Covid-19 Missive Four, March 20th

This is Robin Schoenthaler, the cancer-doctor-who-writes-about-Covid. I’ve been asked for updates. I have no good updates. It was such a beautiful spring day but here we are, standing on the cusp of one of the worst events of our lives.

Testing has increased some (more centers, more tests), and now there are many more cases in MA (413 cases, 58 hospitalized and now for the first time, today a death). When I last wrote you on March 14 it was 138 cases. Soon the numbers will be unimaginably high. The China/Italy statistics seem to be holding steady: 15% need hospitalization because the pneumonia is so bad people can’t breathe. Many need ventilators. When dozens (hundreds?) arrive on one day at our hospitals it will be terrible beyond imagining. It will be just like Italy.

The one difference in the US data, however, is that we are seeing more young people die – one study shows 20% of the deaths are in people are in their 30s and 40s. Maybe this is just temporary or maybe it’s us, something about Americans, or population skewing. One study showed that each additional medical problem a person has adds huge risk of severe illness or death. So a person with heart disease and lung disease and diabetes is at much higher risk than somebody with just lung disease.

The one good thing is that American kids are still not obviously getting the disease much or dying from it hardly at all, just like in China. But they are most certainly carriers and can infect others.

Our hospitals are wicked smart. Some of the best minds in medicine are downtown and are in constant contact with doctors in Italy and China and they know what’s ahead and what it has looked like. They are building testing centers, moving doctors and nurses around like chess pieces, cancelling all elective everything (no mammograms, no colonoscopies, no little operations), working like crazy to acquire more protective clothing, having anybody who doesn’t have to touch a patient stay home and work virtually. They are doing everything smart people can think of to learn from others and to mitigate. But still. This virus is so so contagious. It’s like an avalanche.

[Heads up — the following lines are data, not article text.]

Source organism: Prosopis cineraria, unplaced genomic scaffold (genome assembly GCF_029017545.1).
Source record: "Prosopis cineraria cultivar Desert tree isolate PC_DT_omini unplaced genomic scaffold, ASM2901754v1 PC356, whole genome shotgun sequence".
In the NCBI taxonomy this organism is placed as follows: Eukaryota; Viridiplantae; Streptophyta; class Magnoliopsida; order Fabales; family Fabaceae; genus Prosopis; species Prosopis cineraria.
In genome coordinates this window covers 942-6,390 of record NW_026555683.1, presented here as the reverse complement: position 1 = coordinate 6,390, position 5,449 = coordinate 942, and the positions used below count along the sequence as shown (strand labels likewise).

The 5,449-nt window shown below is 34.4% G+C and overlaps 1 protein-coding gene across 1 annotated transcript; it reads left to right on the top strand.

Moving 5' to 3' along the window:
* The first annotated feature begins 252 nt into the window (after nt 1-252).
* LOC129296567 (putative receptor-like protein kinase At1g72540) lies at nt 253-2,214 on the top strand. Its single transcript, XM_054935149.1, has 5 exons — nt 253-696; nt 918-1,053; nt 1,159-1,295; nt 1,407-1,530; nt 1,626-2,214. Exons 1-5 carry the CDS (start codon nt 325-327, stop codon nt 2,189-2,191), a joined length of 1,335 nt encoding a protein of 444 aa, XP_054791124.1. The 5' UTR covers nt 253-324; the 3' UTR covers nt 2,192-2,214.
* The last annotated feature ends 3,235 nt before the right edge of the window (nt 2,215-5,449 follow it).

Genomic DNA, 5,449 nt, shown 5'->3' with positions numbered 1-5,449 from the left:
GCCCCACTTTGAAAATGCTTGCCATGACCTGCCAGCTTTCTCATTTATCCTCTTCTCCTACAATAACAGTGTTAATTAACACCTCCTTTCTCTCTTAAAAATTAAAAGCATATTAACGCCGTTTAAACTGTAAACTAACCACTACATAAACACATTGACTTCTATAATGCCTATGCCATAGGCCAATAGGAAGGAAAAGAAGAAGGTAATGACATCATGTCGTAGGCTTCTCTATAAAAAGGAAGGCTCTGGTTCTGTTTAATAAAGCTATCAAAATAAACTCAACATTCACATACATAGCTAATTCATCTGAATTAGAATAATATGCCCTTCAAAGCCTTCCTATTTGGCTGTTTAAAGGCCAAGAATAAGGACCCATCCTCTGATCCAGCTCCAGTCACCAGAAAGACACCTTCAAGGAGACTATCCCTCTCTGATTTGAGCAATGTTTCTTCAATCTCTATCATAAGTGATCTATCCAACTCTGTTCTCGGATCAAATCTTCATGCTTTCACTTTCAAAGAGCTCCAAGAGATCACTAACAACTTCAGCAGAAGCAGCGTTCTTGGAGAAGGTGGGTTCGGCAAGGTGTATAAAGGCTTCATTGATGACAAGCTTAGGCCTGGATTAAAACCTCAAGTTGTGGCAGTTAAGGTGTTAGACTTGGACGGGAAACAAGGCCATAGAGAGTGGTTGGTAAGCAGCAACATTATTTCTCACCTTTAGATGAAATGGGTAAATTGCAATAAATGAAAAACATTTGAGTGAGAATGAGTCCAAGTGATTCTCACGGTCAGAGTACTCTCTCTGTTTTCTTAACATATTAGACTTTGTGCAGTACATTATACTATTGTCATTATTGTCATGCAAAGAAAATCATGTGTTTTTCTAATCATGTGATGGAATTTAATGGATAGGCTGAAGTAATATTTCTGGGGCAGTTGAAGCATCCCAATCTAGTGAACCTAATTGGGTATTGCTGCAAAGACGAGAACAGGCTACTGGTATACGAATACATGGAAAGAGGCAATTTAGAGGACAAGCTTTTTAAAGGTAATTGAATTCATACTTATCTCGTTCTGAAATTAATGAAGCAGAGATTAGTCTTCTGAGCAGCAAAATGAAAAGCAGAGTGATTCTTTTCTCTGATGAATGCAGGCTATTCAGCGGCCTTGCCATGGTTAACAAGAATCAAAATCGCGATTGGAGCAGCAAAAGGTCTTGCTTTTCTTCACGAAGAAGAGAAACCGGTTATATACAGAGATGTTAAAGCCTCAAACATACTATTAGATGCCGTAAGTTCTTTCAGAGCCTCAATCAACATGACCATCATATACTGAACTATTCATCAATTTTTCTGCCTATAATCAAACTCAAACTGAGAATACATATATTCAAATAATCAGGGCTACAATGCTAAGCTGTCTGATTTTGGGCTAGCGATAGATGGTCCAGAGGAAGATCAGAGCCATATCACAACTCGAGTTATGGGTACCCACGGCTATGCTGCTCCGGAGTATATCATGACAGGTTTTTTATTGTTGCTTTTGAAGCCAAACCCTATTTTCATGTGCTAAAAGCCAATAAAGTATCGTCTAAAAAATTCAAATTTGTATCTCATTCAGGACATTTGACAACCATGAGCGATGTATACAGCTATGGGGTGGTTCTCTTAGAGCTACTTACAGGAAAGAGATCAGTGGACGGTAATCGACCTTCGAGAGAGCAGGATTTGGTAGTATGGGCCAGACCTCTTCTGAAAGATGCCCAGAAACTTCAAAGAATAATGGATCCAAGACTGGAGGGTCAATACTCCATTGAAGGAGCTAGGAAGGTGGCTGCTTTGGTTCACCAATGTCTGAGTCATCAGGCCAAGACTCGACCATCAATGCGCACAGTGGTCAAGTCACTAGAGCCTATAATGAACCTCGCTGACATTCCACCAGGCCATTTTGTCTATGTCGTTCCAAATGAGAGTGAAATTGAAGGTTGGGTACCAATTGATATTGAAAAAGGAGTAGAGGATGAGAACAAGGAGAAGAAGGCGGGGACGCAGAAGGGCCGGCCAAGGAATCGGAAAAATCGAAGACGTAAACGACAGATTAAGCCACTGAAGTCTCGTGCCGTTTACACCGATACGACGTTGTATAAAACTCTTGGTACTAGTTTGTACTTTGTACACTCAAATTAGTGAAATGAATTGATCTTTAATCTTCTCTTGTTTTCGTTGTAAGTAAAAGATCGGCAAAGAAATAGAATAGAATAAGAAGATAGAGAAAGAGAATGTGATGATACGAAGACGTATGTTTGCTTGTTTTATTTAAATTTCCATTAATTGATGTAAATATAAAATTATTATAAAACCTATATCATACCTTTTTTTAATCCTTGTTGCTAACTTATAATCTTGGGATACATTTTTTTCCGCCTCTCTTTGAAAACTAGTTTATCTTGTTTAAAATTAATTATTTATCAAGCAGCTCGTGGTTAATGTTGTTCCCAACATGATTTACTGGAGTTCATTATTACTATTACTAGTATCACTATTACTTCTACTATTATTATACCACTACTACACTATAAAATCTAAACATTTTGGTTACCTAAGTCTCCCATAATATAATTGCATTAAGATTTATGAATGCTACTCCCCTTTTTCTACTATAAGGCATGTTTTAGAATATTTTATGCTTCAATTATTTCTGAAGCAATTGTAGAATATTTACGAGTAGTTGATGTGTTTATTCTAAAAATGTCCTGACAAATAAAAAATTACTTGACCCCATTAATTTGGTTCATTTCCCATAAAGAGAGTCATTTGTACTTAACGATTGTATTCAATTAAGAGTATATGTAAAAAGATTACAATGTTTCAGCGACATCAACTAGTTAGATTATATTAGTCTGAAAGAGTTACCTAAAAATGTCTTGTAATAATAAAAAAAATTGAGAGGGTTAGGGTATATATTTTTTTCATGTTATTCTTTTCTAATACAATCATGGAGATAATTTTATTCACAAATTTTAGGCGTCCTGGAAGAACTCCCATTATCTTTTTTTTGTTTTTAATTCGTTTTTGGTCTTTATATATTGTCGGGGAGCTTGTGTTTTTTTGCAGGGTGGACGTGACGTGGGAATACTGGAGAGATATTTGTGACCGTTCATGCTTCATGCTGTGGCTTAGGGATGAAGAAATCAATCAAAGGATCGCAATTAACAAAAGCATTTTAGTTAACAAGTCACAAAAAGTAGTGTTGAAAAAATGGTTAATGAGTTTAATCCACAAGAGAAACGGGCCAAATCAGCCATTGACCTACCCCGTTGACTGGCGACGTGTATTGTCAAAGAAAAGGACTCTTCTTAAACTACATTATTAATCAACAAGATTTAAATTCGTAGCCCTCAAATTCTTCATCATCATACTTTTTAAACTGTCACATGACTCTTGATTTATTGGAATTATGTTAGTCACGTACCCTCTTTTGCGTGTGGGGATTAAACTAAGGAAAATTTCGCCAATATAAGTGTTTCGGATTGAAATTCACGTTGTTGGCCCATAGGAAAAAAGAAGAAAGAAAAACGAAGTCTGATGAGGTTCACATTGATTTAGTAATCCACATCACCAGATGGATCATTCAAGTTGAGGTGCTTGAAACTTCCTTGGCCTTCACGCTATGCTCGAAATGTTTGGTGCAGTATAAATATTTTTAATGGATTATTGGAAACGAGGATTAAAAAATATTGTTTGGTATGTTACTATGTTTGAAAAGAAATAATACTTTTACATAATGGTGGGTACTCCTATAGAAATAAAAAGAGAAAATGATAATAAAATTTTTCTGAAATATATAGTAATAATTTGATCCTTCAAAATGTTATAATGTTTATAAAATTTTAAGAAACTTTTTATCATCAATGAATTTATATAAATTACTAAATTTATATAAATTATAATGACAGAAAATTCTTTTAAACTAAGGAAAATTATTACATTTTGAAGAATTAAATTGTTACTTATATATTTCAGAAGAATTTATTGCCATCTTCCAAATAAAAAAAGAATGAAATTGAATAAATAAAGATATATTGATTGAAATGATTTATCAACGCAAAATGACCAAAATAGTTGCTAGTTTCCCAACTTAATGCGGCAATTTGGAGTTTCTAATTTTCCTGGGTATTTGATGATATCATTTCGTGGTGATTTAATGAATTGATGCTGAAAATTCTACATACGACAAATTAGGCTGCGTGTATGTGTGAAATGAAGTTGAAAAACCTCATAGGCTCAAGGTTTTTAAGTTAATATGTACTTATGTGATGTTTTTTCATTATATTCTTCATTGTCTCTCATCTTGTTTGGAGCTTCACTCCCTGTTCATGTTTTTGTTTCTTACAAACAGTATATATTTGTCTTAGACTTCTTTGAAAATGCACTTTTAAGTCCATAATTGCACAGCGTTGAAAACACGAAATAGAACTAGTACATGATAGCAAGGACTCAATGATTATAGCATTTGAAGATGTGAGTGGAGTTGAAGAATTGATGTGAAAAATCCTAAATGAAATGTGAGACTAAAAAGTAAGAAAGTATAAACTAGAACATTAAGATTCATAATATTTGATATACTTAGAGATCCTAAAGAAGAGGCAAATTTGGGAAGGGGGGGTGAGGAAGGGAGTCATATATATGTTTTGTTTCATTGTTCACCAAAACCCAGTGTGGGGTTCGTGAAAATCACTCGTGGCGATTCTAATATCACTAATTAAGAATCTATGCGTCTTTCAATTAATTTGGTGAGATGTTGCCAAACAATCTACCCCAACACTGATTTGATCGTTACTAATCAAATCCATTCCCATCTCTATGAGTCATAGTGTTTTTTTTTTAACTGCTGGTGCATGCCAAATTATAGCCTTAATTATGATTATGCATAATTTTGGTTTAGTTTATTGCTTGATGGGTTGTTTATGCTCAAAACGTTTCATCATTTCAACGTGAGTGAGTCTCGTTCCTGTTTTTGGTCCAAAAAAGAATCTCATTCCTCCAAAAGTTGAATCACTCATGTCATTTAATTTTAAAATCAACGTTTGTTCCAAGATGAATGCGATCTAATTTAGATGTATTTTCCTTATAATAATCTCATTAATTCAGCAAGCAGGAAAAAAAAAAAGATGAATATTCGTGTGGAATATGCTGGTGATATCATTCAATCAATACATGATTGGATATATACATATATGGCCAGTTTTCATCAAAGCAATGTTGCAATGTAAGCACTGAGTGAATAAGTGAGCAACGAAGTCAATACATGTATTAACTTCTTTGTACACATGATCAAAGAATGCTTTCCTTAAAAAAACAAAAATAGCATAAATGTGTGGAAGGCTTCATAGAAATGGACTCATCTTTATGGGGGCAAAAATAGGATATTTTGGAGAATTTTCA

Today there’s a hundred patients at MGH – several of whom are health care workers – who are being ruled out for Covid, and probably a similar number at the other big hospitals. They can handle it right now because they’re huge and smart and have anticipated this. But in a few weeks?

So STAY HOME, folks. Don’t get this. Don’t overload the system. Don’t be one of those dozens-in-a-day patients clamoring for a ventilator. Being out and about now and physically connected with people is a terrible choice from both a moral and a medical standpoint. Please, please, stay the heck home.

And folks, we’re here for the long-term. Like two months? Three? More? We need to gird our loins and figure out ways to cope with what is essentially a total meltdown of our normal lives. We need to figure out how to model courage and fortitude and flexibility and grit to each other and to our children. We need to remember our grandparents and what they went through and pull it out of our DNA and put it out there.

We need to picture a day some months ahead (July? August?) when we sit at Walden Pond or Lake Winniepesaukee or the Mystic Lakes and we say, “Remember that nightmare? Remember how every single week got worse?”

And then we need to be able to say, “But during that whole long awful period there was this one thing I’m really really proud of – it was when I did this: _____” And then let’s all have something we did during all of this that we can fill in the blank with – something we end up really, really proud we did. It’s our only hope.